Math 273: Introduction to Data Structures and Algorithms
Instructor: Regis Smith
Èmāiĺ: smithr ăŧ elac dőt edu
Office: G5-111W (323) 265-8887
Office Hours: Monday/Wednesday 12:15-1:35, 4:30-5:00; Thursday 2:00–4:00, and by appointment
Programming Site: Moodle Virtual Programming Lab
Textbook 1: Data Structures and Algorithm Analysis by Clifford A. Shaffer
Textbook 2: Open Data Structures by Pat Morin
Prerequisite: Math 173
This course is an introduction to data structures and algorithm analysis as well as a continuation of Math 173 (Object Oriented Programming). You should be familiar with object oriented programming in C++ (classes, basic inheritance, and polymorphism) as well as some calculus. Topics: Event driven programming. Review of classes, inheritance, and dynamic memory allocation in C++. Templates, containers, and generic programming in C++. Recursion, algorithm analysis including running times, efficiency, and big O notation. Standard data structures, including linked lists, stacks, queues, deques, hash tables, graphs, trees, heaps, and treaps. Classical sorting and searching algorithms. And more!
Assignments and Grading
You are required to complete six programming projects, including a final project which includes most concepts discussed in class. In addition, there are lab assignments and quizzes given every class meeting, written homework, two term exams, and a final exam. You must complete exams without the aid of a calculator or computer; however, accommodations will be made if you have a documented disability which prevents this (see below). Your final grade is a weighted average of the following.
- Programming Projects (30%)
- Lab Assignments, Homework, and Quizzes (15%)
- Two Term Exams (30%)
- Final Exam (25%)
Final averages are rounded to the nearest tenth of a percent and assigned letter grades in the standard way: 90.0%+ A, 80.0%–89.9% B, 70.0%–79.9% C, 60.0%–69.9% D, 0.0–59.9% F.
Students with Disabilities
Students with disabilities who need reasonable accommodation should provide verification of their disability to Disabled Student Program and Services (DSP&S), which is located in E1-106. Appointments can be made by calling (323) 265-8787. A letter from DSP&S outlining accommodations should be given to the instructor. If a student with a disability feels that accommodations offered are inappropriate or insufficient, (s)he should seek the assistance of the DSP&S Coordinator and/or the Vice President of Student Services.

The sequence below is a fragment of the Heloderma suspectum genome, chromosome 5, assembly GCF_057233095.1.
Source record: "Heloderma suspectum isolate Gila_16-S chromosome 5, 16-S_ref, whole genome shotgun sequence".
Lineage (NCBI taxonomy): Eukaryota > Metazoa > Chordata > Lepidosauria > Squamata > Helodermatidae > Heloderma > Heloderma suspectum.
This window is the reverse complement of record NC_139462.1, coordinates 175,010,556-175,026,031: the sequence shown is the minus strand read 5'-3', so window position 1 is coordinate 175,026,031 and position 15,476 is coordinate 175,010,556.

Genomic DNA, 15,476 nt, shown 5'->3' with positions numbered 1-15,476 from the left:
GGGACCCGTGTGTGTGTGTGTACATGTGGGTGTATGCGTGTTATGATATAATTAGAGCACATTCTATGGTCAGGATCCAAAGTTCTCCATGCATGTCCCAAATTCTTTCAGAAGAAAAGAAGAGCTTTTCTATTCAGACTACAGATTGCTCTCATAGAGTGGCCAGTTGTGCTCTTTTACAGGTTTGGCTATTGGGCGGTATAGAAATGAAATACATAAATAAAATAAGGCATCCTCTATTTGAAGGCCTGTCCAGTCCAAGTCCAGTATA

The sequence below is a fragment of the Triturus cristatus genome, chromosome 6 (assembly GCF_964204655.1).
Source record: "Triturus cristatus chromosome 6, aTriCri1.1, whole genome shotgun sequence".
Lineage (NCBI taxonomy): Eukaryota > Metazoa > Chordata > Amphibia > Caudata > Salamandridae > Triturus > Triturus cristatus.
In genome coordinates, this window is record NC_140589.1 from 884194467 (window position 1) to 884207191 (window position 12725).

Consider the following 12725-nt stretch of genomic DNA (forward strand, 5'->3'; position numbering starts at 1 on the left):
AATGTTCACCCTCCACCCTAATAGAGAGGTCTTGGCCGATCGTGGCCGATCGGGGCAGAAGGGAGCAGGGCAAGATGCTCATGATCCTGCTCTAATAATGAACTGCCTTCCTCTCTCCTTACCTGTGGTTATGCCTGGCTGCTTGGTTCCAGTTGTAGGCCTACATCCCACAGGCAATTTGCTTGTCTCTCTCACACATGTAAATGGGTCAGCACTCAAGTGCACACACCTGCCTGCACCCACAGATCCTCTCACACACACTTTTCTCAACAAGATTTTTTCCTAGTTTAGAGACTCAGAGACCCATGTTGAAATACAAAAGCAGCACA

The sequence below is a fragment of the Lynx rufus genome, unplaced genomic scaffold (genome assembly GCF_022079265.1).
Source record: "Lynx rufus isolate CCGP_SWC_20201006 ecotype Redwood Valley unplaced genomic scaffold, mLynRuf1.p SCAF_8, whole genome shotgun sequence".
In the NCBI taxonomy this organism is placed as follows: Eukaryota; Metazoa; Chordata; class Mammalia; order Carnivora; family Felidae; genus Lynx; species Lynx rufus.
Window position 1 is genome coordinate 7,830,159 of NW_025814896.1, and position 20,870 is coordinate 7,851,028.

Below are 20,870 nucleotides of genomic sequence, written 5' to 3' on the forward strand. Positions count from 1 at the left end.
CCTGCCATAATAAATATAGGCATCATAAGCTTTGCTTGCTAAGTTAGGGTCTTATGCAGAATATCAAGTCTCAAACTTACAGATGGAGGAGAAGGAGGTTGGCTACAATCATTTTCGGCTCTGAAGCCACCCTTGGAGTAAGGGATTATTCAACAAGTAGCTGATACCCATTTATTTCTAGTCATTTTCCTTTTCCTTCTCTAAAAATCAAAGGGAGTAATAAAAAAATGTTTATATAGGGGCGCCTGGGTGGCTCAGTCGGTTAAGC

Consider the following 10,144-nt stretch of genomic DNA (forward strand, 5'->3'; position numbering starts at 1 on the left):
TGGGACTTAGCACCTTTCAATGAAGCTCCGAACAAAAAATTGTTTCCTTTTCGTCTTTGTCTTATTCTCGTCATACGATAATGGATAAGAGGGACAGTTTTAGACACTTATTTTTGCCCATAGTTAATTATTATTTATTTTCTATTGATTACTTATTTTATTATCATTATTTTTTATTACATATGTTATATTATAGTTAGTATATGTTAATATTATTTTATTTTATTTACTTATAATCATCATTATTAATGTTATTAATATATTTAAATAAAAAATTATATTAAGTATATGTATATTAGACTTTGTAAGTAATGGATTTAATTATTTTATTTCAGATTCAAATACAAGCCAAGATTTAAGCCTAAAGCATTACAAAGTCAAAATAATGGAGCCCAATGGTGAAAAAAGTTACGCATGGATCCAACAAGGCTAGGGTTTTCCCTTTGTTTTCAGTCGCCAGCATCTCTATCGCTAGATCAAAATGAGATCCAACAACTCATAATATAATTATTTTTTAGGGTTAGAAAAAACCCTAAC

- You may not use goto in any C++ program submitted for grading. If you use goto in a program, your grade on that program is 0. (However, using goto in pseudocode or algorithm specifications is OK.)
- You may never use (in C++ code) variable names which begin or end in an underscore.
- You may not use library functions (unmentioned in class) which greatly simplify your work. For example, if I ask you to implement a list, I hope you agree it would be silly to use C++’s std::list. In general, use only C++ commands and functions discussed in class.
- You may not cheat on any assignment or exam. Cheating includes copying code in whole or in part. If you cheat on an assignment, your grade is 0 and you may be suspended from class for two days.
You are required to attend all lectures and labs. Absences are excused only if documentation is provided and verified by the instructor. If you have an excused absence, it is your responsibility to arrange a time to make up missed work. Late work is never accepted without a legitimate excuse.
After completing this course you should be able to
- design and implement algorithms in pseudocode and/or C++,
- analyze the running time of algorithms and estimate their memory usage,
- design and implement standard data structures, including linked lists, stacks, queues, trees, and heaps,
- design, implement, and analyze running times of standard sorting algorithms, including quick sort, merge sort, and heap sort,
- use appropriate data structures and algorithms in designing and writing complex computer programs in C++.
The official CLOs for this course are
- Use the stack memory structure to write a program involving recursion.
- Design and create a program using indirect recursion to model a process with dependent rules.
- Apply the stack memory structure.